How Settling an Estate Lawsuit Can Still Lead to Additional Legal Issues
Estate and Trust litigation can be time consuming and expensive for the parties involved. Even when a dispute is settled, there may still be outstanding fees owed to the Personal Representative or Trustee. It is therefore important for all of the parties to be on the same page when it comes to such compensation issues–otherwise there may end up being additional litigation.
Long-Running Estate Litigation Ends in Argument Over Legal Fees
Take this recent decision from the Florida First District Court of Appeal, Ervin v. Smith. This case involved a long-running estate dispute between a group of siblings and the lawyer appointed to run their late mother’s Estate. In 2009, the mother inherited most of her deceased husband’s Estate. While the father’s Estate was still being settled, the mother decided to make a new Will and Trust.
Tragically, the mother died just three weeks later in a car accident where her son was the driver. He survived. As it turned out, he was also named as the Personal Representative in the mother’s Will. The son’s two sisters petitioned the probate court to remove the son as Personal Representative. They also contested the Will and Trust.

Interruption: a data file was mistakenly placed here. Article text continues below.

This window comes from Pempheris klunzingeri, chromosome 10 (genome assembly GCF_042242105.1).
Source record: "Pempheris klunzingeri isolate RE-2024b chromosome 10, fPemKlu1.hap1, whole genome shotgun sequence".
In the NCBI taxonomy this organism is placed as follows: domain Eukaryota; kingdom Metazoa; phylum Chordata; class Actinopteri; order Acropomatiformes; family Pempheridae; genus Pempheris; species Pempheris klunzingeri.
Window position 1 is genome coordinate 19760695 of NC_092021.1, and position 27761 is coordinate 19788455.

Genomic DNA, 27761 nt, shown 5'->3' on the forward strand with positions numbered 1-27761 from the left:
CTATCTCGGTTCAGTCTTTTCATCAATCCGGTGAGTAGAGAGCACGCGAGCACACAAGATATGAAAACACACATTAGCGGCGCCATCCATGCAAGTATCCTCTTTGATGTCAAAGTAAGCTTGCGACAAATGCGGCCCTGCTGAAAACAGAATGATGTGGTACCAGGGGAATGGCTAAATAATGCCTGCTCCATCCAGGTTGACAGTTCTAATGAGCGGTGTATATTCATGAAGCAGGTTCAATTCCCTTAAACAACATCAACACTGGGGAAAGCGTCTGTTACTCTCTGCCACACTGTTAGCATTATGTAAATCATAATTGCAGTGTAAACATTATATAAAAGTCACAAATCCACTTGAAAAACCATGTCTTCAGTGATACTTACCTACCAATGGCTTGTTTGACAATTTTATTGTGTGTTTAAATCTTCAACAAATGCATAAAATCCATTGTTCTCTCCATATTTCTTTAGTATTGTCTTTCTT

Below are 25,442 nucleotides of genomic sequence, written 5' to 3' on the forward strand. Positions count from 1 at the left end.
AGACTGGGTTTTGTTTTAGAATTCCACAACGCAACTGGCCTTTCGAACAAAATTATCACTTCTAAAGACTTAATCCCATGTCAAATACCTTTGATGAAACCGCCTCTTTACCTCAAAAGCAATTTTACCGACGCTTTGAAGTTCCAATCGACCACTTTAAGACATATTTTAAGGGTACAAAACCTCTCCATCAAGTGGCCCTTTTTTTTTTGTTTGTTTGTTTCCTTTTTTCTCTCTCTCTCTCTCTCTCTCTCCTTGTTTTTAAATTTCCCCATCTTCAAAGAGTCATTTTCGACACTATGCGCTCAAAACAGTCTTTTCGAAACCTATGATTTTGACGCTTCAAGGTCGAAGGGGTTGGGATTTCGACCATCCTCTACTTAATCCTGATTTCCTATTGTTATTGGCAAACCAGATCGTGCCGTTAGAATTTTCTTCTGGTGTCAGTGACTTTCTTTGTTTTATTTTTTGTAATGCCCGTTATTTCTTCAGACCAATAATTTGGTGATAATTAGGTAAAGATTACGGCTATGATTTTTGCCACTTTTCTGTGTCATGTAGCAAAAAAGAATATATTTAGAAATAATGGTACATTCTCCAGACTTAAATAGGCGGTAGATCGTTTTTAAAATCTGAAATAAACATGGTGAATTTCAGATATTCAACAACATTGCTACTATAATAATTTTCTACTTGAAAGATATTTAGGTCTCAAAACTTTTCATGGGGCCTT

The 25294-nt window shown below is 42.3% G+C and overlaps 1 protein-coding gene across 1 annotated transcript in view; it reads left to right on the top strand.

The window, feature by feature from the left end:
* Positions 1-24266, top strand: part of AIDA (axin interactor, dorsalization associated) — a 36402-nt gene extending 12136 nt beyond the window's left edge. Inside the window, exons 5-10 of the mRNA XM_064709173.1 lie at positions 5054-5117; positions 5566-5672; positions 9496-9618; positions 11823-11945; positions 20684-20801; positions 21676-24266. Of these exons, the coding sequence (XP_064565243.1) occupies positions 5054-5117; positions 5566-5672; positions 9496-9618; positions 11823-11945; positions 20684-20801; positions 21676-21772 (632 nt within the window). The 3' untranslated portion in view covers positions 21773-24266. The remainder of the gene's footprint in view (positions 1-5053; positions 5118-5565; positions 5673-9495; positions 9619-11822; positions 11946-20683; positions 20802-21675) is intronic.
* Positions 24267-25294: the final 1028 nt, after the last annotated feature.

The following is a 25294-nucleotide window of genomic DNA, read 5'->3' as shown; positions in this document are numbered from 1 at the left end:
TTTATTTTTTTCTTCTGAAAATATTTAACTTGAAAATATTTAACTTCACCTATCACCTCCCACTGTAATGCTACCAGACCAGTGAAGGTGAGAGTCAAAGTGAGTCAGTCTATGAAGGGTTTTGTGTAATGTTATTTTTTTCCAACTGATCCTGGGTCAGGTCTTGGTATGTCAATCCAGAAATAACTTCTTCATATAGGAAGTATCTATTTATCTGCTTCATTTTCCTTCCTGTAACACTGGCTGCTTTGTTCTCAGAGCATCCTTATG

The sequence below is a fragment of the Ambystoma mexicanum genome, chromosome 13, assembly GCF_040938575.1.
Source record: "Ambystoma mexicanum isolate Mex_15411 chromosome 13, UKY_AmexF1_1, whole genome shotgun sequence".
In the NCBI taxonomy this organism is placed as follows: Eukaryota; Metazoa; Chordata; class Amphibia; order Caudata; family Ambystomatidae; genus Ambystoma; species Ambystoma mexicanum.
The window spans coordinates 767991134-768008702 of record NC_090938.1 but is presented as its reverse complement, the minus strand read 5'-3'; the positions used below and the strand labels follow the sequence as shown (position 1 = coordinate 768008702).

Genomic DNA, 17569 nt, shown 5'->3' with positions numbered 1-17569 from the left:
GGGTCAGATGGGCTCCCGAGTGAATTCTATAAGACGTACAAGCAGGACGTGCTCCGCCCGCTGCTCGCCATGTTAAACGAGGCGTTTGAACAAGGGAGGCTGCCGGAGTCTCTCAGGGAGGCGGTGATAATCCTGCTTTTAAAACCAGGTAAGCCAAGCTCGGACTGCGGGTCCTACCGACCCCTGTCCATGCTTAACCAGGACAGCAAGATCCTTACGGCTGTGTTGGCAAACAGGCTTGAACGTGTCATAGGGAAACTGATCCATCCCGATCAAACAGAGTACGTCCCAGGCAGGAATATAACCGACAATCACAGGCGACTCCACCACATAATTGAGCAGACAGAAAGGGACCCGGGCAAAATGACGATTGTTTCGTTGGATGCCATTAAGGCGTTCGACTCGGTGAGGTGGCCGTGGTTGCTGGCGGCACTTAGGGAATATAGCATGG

The probate Court eventually removed the son and appointed an outside attorney as Personal Representative. A dispute then arose between the new Personal Representative and the daughters. They wanted the Personal Representative to file a wrongful death lawsuit against the son for causing the accident that killed their mother. But the legal deadline to file such a case had already passed. The Estate nevertheless filed a separate lawsuit, accusing the son of “neglect and exploitation” of the mother.
All of the parties ultimately agreed to a settlement. One of the terms of the settlement specified that each of the three siblings would pay one-third of the Personal Representative’s fees and costs. But another provision said that any failure to “comply” with the settlement would entitled the other parties to damages plus legal fees.
As it turned out, the son ended up appealing the settlement agreement. This appeal amounted to failure to comply. As such, the First District issued an order back in 2016 ordering the son to pay the Personal Representative $29,081.25 in legal fees. Roughly three years later, in April 2019, the Personal Representative moved to close the Estate and requested payment of $89,953.68 from the three siblings pursuant to the terms of the settlement agreement.
The daughters objected, arguing that the Personal Representative had requested $29,081.25 in appellate fees, which they claimed was a duplicate of what the First District previously ordered the son alone to pay. In its second opinion, issued on February 12, 2021, the Court explained that the fee sought by the Personal Representative now was for different legal work than the fee the son had to pay. More to the point, the fee was expressly authorized by the settlement agreement.
Speak with a Florida Estate Litigation Attorney Today
If you are involved in any sort of Trust or Estate dispute, it is critical that you seek out qualified legal representation. The Pompano Beach estate and trust litigation lawyers at Mark R. Manceri, P.A., are ready to assist. Contact us today to schedule a consultation.